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Can some one tell me about "the walking onion".?
I'm in mid Indiana and have a small plant that came from a bulblet this summer. Will it over winter outside? Should I bring it inside?
Any other info would be useful.
Thank you.
 

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I just picked all the bulblets off my mature plants the other day and will plant them as soon as this darn rain stops. I'm in the Northeast z4 and they winter over for me with no protection.
Mickey
 

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Bonnie, you only have one? Poor thing will get lonely all by itself! Don't you think that you could use a few more? I've probably got 2,000 of the Catawissa bulbils. Easily that many or more from a smaller multiplier pearl onion. In all, 6 different varieties of walking onions here. All are quite winter-hardy. In fact, I'll be digging up the Catawissa area in a week or so and start over planting just the largest bulbs. No idea yet as to what I'm going to do with all of the bulbils but I'll think of something!

Martin
 

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Martin, I caught you. Is an Egyptian onion the same as a walking one? Same family? How can I tell what I have? I was given a few "E" starts years ago; they flourish or nearly perish depending on whether I give them space or bother to move new plants.

katy
 

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Katy, Egyptian onions indeed are walkers. Generally, the true Egyptians have just one cluster of topset bulbils. Catawissas are a slightly larger strain of the Egyptians and will send up at least two tiers of bulbils, sometimes even three. The "Cats" also seem to grow twice as fast as the Egyptians.

There's also a white version which produces more plants per bulb or bulbil. Those started from bulbs may make 7 or 8 separate plants and each will have its own set of bulbils and split off into separate bulbs. When started from bulbils, as many as 4 or 5 may sprout from a single set.

They are all the same family, Allium cepa, (Aggregatum Group).

Martin
 

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Hey Martin I would love a couple of your extra bulblets. When we moved I left my walking onions and I miss them-kathy h
 

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Kathy H, I'll be more than happy to oblige. E-mail me with an address and I'll rush some Catawissas off to you. That also applies to anyone else who may want some. I've got more than I can ever use and still haven't cleaned out the bed where there's a few hundred more. There's still plenty of time to plant them, even in zones 4 & 5 although the window is becoming narrower.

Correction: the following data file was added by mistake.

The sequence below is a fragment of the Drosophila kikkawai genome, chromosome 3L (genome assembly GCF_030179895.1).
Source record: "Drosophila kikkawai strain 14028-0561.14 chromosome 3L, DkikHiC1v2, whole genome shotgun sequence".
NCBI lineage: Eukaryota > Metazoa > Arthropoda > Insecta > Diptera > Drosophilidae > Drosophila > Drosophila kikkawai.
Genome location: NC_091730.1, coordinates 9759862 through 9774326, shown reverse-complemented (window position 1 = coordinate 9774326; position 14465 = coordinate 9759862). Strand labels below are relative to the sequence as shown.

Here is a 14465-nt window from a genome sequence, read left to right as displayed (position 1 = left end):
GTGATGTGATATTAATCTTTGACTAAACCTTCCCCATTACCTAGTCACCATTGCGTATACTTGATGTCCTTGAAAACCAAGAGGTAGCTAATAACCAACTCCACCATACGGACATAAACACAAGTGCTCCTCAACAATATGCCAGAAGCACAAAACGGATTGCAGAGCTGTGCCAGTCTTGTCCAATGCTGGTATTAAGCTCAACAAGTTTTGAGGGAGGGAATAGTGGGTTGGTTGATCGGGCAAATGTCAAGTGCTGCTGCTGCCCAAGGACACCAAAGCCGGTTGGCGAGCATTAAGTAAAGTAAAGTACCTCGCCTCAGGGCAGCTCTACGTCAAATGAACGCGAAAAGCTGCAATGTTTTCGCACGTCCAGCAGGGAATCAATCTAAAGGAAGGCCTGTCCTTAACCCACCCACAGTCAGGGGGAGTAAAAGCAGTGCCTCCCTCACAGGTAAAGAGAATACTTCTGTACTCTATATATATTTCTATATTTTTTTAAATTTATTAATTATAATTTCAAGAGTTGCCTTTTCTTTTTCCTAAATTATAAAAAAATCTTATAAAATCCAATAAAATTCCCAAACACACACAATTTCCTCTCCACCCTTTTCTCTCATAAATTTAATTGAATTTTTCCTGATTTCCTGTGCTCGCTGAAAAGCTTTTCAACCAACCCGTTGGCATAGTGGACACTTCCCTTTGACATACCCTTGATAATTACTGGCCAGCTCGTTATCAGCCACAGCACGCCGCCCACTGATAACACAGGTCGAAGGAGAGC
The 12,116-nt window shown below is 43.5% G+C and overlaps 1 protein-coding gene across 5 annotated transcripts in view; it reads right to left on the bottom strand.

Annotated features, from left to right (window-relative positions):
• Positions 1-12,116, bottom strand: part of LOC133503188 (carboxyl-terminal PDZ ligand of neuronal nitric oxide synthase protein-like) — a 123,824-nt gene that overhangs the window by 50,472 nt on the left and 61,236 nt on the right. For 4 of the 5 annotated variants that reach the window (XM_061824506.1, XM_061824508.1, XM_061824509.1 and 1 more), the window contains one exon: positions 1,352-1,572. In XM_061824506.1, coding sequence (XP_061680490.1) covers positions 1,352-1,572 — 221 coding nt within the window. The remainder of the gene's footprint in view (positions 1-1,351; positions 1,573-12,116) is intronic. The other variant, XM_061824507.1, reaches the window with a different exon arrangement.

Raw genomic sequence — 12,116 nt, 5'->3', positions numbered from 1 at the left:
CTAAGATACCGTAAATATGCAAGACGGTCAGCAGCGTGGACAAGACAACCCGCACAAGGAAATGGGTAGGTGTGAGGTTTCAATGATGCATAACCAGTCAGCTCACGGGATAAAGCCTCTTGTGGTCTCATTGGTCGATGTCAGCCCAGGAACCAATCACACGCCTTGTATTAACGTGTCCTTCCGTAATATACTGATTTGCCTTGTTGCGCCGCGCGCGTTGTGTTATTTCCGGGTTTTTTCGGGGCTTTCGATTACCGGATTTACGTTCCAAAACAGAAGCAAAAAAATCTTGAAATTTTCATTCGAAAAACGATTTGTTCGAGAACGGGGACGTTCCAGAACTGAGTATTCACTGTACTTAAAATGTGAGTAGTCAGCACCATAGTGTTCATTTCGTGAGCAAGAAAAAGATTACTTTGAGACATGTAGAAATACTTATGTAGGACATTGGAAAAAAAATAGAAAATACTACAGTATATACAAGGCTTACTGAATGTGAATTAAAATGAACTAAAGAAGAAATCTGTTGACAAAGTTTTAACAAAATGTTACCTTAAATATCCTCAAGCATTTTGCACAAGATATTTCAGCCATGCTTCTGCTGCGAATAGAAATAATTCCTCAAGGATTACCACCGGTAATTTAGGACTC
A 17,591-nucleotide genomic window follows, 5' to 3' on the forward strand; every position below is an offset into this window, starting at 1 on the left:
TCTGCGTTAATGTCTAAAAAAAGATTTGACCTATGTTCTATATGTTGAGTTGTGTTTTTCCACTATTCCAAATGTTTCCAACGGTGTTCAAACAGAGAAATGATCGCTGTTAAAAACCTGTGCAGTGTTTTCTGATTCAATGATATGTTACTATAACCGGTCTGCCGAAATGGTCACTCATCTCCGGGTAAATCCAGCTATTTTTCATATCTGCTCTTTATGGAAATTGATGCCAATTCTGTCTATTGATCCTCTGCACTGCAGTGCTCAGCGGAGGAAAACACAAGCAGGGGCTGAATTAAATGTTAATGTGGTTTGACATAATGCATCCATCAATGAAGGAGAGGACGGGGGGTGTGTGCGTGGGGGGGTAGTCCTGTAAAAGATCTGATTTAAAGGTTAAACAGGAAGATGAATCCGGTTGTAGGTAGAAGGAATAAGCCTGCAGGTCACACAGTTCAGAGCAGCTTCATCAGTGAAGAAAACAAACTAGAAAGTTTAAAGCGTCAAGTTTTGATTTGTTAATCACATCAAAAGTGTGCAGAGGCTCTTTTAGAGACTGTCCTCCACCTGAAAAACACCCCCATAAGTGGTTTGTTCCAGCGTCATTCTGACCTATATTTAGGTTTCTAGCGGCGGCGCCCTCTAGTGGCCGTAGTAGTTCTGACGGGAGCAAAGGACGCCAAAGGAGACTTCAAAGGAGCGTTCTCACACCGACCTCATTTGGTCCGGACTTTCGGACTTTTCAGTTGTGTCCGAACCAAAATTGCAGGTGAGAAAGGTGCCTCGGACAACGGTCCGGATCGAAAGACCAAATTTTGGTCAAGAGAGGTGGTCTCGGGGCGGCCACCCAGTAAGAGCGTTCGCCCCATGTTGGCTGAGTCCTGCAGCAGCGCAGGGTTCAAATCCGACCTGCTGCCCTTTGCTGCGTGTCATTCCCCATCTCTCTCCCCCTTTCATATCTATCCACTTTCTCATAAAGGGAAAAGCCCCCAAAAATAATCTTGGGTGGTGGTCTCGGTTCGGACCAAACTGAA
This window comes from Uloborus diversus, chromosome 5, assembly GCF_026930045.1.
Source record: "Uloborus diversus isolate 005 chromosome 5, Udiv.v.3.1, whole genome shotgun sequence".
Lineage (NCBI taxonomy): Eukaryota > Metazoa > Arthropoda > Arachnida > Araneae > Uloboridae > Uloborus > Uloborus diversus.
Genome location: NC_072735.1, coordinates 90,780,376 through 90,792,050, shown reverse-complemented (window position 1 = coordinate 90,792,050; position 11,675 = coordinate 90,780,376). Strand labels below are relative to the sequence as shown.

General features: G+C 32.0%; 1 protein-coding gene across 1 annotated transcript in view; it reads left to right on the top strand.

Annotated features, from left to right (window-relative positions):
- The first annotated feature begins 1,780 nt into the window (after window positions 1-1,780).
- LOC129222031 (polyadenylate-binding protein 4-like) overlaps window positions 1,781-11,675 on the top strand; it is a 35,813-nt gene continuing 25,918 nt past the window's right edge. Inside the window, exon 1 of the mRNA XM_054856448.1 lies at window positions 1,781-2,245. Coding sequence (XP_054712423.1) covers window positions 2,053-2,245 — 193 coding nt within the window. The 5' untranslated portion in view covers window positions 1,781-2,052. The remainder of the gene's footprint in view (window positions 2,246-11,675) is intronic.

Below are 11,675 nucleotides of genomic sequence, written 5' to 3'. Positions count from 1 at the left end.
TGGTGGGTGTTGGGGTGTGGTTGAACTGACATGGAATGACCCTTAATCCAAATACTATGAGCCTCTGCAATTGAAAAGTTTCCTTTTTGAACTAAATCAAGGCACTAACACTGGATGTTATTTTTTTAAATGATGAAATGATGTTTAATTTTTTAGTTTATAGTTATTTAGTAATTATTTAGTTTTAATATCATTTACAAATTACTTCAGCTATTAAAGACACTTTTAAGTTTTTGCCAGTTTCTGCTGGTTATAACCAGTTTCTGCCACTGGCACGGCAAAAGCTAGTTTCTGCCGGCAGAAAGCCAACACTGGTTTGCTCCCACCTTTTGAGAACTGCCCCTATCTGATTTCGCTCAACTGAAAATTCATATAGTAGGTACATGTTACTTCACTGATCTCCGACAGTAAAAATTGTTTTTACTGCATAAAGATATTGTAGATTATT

Martin
 

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I have some Egyptian Onions that I traded a daylily start with John from Wisconsin years ago. I am starting a small garden that has just stuff from my forum friends in it. Never got a chance to ask john about the daylily before he died :waa:
 

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I have no idea what kind I have. My BIL gave me several onions, not the tops, and I planted them. They do walk! I planted them in a raised bed but they pop up every where. They are best used in the Spring and Fall. They die back in the winter and again in the hot summer months here but right now I have foot high new onions out there. Its nice to have green onions early and late. I let the ones I plant mature for winter use. They are strong tasting onions though. A little goes a long way!
 

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Bonnie & Kathy, your packages are in the mail! Bonnie can start looking for them about Wednesday and probably Thursday for Kathy.

Corky, you've got a "walker" but didn't mention if it's a topsetter. There aren't too many true bulb multipliers other than shallots and potato onions. An exception is the i-itoi onion which is strictly for scallions, multiplies like crazy, and does go dormant in hot weather.

Martin
 

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Martin, my walker,( around here they are called winter onions) does both. It multiplies from the bulb and has topsets that fall over and root. These onions grow quite tall. The bulb is white and very strong tasting. My DH loves to eat them. I use them in cooking. I think they are a little tough just to eat.
These scallions are not big or dark brown like I have seen at festivals where a vender is selling them.
 

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Corky, don't you think that those white ones need some red Catawissa neighbors for variety?

Actually, there are not very many tall white multipliers. Most were simply given the name of the farm or area where they were "discovered" and may all be the same. I have at least 3, and possibly 4, different white ones. (I still need one more season to determine if two are simply regional variances or very close relatives.) Another is a large one and grows as tall as a normal Egyptian, two feet or more. However, it is sweet and will send up 8 or 9 shoots from a single bulb and 4 or 5 from just a topset bulbil. I hope to have a lot of them to share next year as all are in the ground and growing right now.

Martin
 

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These suckers grow up to three feet tall before they topset. And NO!!!!!! :eek: thank you anyway, I don't need any more walking onions. Nice try! :haha:
 
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